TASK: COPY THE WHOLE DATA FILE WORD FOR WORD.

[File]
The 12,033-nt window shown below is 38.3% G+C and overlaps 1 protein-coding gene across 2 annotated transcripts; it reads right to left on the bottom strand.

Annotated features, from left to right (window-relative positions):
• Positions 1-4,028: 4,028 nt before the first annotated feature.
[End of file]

The 12,033-nt window shown below is 38.3% G+C and overlaps 1 protein-coding gene across 2 annotated transcripts; it reads right to left on the bottom strand.

Annotated features, from left to right (window-relative positions):
• Positions 1-4,028: 4,028 nt before the first annotated feature.